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in reference to all the tribes whose rights are now in con-protect it, as well as to protect those who own it. By troversy. The United States had negotiated treaties with what community ought these laws to be enacted? Laws all the Southwestern tribes. Our relations with them, there have always been, and laws there must continue and the boundary between them and us, were regulated to be, emanating from some power capable of enacting by treaty; and by the intercourse law framed in pursuance them. Where is that power? It must be in Congress, of the same policy. A limited and qualified sovereignty, or in the Cherokees. Congress bas never exercised it, sufficient to enable them to contract these treaty obliga- the Cherokees always have. I have never heard that tions, was conceded to the tribes. No State had pre-their power was doubted.” tended to extend her laws over either of these tribes till Governor Troup, in 1825, March 25th, issued a procla. the year 1828. To show the various views entertained of mation, from which the following is an extract: "Wherethis subject, I will cite several authorities, which will as it is provided in said treaty that the United States abundantly sustain me in this position. The distinguished shall protect the Indians against the encroachments

, individuals whom I quote, and the present Chief Magis- hostilities, and impositions of the whites, so that they trate at the head of them, took views somewhat different suffer no interruption, molestation, or injury, in their from each other, but none of them, I believe, intimated persons, goods, effects, their dwellings, or the lands that the separate States possess the right now claimed. ‘they occupy, until their removal shall have been accom

In 1821, the Creek Path Indians, being dissatisfied with plished, according to the terms of the treaty: the conduct of their brethren of the Upper Towns, ap “I have therefore thought proper to issue this my proplied to General Jackson, then Major General of the clamation, warning all persons, citizens of Georgia, or Southern division, requesting him to use his influence with others, against trespassing or intruding upon lands occuthe General Government, to procure for the said Creek •pied by the Indians, within the limits of this state, either Path Indians an inalienable reservation of a part of their for the purpose of settlement or otherwise, as every lands, on consideration of selling their proportionate share such act will be in direct violation of the provisions of of the common lands of the nation. General Jackson the treaty aforesaid, and will expose the aggressors to was in favor of this project, and wrote to Mr. Calhoun, "the most certain and summary punishment by the authothen Secretary of War, as follows:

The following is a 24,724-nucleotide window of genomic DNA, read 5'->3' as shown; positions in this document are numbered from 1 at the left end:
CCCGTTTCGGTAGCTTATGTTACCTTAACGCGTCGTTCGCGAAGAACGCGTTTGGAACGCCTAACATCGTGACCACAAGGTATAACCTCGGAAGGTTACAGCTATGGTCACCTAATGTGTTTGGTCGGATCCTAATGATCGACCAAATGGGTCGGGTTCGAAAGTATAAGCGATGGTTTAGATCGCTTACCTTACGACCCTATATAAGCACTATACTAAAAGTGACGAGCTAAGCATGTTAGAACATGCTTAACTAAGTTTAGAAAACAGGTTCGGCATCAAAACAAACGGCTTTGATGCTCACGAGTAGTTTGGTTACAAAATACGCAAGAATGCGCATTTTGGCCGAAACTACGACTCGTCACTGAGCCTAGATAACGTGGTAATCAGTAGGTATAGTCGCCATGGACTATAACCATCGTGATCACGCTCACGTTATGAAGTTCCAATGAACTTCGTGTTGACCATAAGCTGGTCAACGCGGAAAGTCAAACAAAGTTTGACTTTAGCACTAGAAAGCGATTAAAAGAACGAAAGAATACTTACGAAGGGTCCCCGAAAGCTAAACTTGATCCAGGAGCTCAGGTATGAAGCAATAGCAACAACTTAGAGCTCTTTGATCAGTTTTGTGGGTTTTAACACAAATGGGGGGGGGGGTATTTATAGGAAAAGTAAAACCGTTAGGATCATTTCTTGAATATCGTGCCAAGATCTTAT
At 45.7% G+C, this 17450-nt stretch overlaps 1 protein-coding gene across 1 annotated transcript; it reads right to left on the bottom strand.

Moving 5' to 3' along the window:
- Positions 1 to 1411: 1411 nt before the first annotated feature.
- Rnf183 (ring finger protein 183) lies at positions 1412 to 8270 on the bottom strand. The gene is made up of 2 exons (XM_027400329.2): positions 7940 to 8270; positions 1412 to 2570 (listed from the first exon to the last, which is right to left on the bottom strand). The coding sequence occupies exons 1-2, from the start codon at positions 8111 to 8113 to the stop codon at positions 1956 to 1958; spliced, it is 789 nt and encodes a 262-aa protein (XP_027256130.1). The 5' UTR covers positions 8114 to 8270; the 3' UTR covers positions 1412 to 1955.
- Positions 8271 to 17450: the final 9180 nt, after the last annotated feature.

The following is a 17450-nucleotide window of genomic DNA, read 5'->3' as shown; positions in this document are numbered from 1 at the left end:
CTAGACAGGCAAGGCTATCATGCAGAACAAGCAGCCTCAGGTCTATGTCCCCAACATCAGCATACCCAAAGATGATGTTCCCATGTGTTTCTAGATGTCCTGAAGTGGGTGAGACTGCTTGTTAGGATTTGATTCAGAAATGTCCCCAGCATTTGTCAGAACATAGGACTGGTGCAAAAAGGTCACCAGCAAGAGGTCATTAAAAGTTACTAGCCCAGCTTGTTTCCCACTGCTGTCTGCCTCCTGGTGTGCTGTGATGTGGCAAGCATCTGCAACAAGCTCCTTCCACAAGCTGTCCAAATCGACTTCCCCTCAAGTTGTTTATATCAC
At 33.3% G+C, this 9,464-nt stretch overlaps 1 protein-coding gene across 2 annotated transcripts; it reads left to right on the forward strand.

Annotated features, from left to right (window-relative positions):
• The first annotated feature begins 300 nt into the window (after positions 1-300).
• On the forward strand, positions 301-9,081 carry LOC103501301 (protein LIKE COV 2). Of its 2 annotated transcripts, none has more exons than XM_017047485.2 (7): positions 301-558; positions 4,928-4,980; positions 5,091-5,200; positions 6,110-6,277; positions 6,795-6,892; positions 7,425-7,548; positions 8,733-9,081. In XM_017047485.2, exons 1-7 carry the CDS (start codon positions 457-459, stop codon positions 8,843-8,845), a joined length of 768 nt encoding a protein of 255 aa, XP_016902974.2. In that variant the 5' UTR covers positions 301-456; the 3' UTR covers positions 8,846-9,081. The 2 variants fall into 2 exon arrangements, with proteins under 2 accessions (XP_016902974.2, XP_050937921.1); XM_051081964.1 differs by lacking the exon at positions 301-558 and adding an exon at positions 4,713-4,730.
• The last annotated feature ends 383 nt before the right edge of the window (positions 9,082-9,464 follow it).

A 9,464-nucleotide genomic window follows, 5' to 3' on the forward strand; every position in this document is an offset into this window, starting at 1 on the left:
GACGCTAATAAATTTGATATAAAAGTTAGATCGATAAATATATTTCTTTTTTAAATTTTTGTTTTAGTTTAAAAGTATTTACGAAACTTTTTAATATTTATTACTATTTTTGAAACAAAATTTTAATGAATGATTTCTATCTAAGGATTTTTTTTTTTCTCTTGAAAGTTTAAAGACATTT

rities of the State and the United States. “I do believe, in a political point of view, as well as in “All good citizens, therefore, pursuing the dictates of “justice to these people, their prayer ought to be noticed. “good faith, will unite in enforcing the obligations of the It is inviting Congress to take up the subject, and ex- ' treaty, as the supreme law,” &c. 'ercise its power, under the Hopewell treaty, of regu Governor Troup, being exceedingly desirous to basten

lating all the Indian concerns as it pleases. This is a the survey of the lands acquired by the treaty of the • precedent much wanted, that the absurdity in politics Indian Springs, asked permission to survey them, of Ge! • may cease, of an independent, sovereign nation holding neral McIntosh, the chief of the emigrating party, as a 'treaties with people living within its territorial limits, necessary preliminary. "acknowledging its sovereignty and laws, and who, al. In 1826, a Senator from Mississippi, now deceased, (Mr.

though not citizens, cannot be viewed as aliens, but as Reed,) disclaimed any right, on the part of the State, o 'real subjects of the United States." Here the right of extend her jurisdiction over the Indians. legislating for the Indians is claimed, not for the States, session, said he, of the Legislature of Mississippi, a prop but for the United States; and this under the treaty of position was made to extend the civil power of their courts Hopewell, a treaty negotiated before the adoption of the to their own citizens, who had contracted debts within the federal constitution, and containing the amplest guaranties State, and had fled to this savage sanctuary. The matter of the rights of the Cherokees.

was debated many days, and it was at last decided that In treating with the Cherokee Indians, in 1823, Messrs. there existed no power in the State to extend its laws in Campbell and Meriwether, citizens of Georgia, animated the manner sought by the proposition." by a strong zeal for the acquisition of Indian lands, use These authorities, I think, will abundantly prove that this language: